The littlest dancers got in on the action in a Sisters Dance Academy virtual production of its winter program. photo by Jerry Baldock
The littlest dancers got in on the action in a Sisters Dance Academy virtual production of its winter program. photo by Jerry Baldock
The Sisters Dance Academy (SDA) has had its fair share of difficulties while coping with state-mandated shutdowns during COVID-19. The first shutdown the dance academy faced was in March when the concerns over the spread of COVID-19 were growing rapidly. The studio quickly made adjustments to be able to host their classes online to try to preserve their students and program.

“Since so many of our students were doing school online,” said Lonnie Liddell, the studio’s owner and director, “it was really difficult for many of our students to have to do dance that way, too. We lost many students who really struggle with that learning format.”

The studio was allowed to reopen to in-person classes in June and continue with having students attend onsite through mid-November. Even though the studio faced a significant drop in enrollments during the summer and fall sessions, both students and instructors alike were grateful to be attending classes in person again.

With many new protocols in place, like smaller class sizes, daily disinfecting procedures, requiring face coverings, hand-washing and limiting only dance students to be in the building, the studio was able to maintain a very safe environment and had no COVID-19 exposures.

In mid-November, as COVID-19 cases were rising in the state, the governor issued another closure for businesses like the dance academy.

“We again had to shift to all of our classes being online and our students were so heartbroken to not be able to attend their classes in person,” said Liddell. “However, we all remained grateful we could still finish out the season virtually and give some closure to one of the most difficult years in our history.”

The dance academy was able to record their dancers and all they had prepared for the dance academy’s winter performance that was initially scheduled to be held on December 12. Due to the COVID-19 restrictions, the Sisters High School auditorium was not an option as a usable space for the dancers, so Liddell went looking for other possibilities. She was able to find a local church willing to open their doors to the dancers to be able to record their performance and give them the opportunity to present a virtual performance.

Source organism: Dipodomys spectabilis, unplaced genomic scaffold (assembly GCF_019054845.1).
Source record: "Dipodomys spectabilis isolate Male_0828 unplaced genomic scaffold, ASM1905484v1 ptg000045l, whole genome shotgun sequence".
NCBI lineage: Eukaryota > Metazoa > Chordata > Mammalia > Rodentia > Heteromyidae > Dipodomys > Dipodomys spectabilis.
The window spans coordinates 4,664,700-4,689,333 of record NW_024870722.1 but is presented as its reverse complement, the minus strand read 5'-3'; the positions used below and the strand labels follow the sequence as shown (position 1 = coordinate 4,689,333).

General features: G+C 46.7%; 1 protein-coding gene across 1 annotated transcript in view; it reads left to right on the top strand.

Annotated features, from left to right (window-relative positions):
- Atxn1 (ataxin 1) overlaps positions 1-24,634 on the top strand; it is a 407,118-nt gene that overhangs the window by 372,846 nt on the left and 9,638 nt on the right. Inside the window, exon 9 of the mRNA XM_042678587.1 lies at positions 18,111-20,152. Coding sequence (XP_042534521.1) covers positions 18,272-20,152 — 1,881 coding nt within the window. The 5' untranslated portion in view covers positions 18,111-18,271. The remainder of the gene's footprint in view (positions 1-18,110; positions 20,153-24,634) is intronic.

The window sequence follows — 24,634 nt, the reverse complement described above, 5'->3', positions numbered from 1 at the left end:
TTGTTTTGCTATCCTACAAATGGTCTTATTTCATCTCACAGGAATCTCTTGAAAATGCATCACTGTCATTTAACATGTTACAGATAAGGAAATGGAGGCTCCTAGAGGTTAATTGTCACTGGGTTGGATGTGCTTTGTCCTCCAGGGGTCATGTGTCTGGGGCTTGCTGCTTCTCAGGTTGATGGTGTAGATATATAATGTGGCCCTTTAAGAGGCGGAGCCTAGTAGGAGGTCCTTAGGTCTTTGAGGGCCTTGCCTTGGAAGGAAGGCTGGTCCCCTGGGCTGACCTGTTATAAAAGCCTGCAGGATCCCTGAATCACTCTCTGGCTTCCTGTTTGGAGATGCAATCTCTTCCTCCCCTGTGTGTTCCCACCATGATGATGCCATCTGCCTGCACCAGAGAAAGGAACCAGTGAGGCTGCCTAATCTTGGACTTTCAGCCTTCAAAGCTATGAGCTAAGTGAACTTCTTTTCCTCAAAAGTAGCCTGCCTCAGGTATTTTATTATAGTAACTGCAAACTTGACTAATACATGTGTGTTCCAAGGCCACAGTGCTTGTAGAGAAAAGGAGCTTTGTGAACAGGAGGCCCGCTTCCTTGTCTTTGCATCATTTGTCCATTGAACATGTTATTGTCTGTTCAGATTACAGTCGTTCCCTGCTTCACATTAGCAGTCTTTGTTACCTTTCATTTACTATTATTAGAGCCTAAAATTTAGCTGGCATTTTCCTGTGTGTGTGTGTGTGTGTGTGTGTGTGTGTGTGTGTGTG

“The Wellhouse Church was amazing to work with and was so accommodating to our students being able to use their beautiful facilities. We are so incredibly grateful,” said Liddell.

The dancers were filmed by a local Sisters student, Jack Turpen, whom Liddell had been made aware of through other projects.

“I am so very impressed by this young man,” Liddell said. “He is incredibly knowledgeable, he has high-tech equipment, and through two days and approximately 12 hours of recording, he remained professional, optimistic, and so helpful. I can’t believe he is only in eighth grade!” Learn more about Turpen and his work at www.turpstudio.com.

Jerry Baldock of Outlaw Photography was also onsite through the two-day recording session.

“Jerry has shot live-action photography for us for the past nine years and I was so thrilled when he said he was available to take photos while our dancers were being recorded,” Liddell said. “Since only parents of our youngest dancers were allowed into the building during our recording days, we know the recorded footage and photos will be of great value to so many of our families.”

To view SDA’s Virtual Winter Showcase, “Gifts of the Season,” visit www.dance

insisters.com. Since this show is free to view and the dance academy was unable to hold an in-person performance that brings in revenue to cover expenses for running the program throughout the year, there is also a way to donate on their website.

“With all of the setbacks the dance academy has had to face this year, even the smallest donations will help us survive the continuing uncertainties ahead,” Liddell said.

The dance academy began its winter/spring 2021 session on January 4 and is currently accepting new enrollments. The session will begin online to be in accordance with the state’s current mandates, but the academy is hopeful to resume in-person classes in the near future.